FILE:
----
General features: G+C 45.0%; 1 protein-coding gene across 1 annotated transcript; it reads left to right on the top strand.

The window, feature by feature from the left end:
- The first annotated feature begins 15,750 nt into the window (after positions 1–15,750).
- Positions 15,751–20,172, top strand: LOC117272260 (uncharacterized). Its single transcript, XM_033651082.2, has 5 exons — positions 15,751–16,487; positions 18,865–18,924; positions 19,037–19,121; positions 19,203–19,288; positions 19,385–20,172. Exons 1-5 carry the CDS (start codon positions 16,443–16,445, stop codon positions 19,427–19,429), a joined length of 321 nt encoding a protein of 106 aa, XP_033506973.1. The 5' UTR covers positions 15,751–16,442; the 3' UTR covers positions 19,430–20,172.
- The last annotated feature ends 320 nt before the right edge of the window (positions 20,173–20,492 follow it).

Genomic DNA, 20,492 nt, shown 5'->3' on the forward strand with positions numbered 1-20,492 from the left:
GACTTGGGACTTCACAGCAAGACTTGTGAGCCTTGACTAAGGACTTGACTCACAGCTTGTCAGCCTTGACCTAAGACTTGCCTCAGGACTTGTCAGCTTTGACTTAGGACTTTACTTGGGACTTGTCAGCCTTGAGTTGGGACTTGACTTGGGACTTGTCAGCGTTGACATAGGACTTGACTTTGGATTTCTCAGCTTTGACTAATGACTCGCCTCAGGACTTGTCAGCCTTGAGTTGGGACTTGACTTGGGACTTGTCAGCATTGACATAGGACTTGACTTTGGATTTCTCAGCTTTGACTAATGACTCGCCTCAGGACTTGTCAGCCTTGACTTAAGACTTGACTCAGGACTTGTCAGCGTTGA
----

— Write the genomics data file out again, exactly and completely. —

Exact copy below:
General features: G+C 45.0%; 1 protein-coding gene across 1 annotated transcript; it reads left to right on the top strand.

The window, feature by feature from the left end:
- The first annotated feature begins 15,750 nt into the window (after positions 1–15,750).
- Positions 15,751–20,172, top strand: LOC117272260 (uncharacterized). Its single transcript, XM_033651082.2, has 5 exons — positions 15,751–16,487; positions 18,865–18,924; positions 19,037–19,121; positions 19,203–19,288; positions 19,385–20,172. Exons 1-5 carry the CDS (start codon positions 16,443–16,445, stop codon positions 19,427–19,429), a joined length of 321 nt encoding a protein of 106 aa, XP_033506973.1. The 5' UTR covers positions 15,751–16,442; the 3' UTR covers positions 19,430–20,172.
- The last annotated feature ends 320 nt before the right edge of the window (positions 20,173–20,492 follow it).

Genomic DNA, 20,492 nt, shown 5'->3' on the forward strand with positions numbered 1-20,492 from the left:
GACTTGGGACTTCACAGCAAGACTTGTGAGCCTTGACTAAGGACTTGACTCACAGCTTGTCAGCCTTGACCTAAGACTTGCCTCAGGACTTGTCAGCTTTGACTTAGGACTTTACTTGGGACTTGTCAGCCTTGAGTTGGGACTTGACTTGGGACTTGTCAGCGTTGACATAGGACTTGACTTTGGATTTCTCAGCTTTGACTAATGACTCGCCTCAGGACTTGTCAGCCTTGAGTTGGGACTTGACTTGGGACTTGTCAGCATTGACATAGGACTTGACTTTGGATTTCTCAGCTTTGACTAATGACTCGCCTCAGGACTTGTCAGCCTTGACTTAAGACTTGACTCAGGACTTGTCAGCGTTGA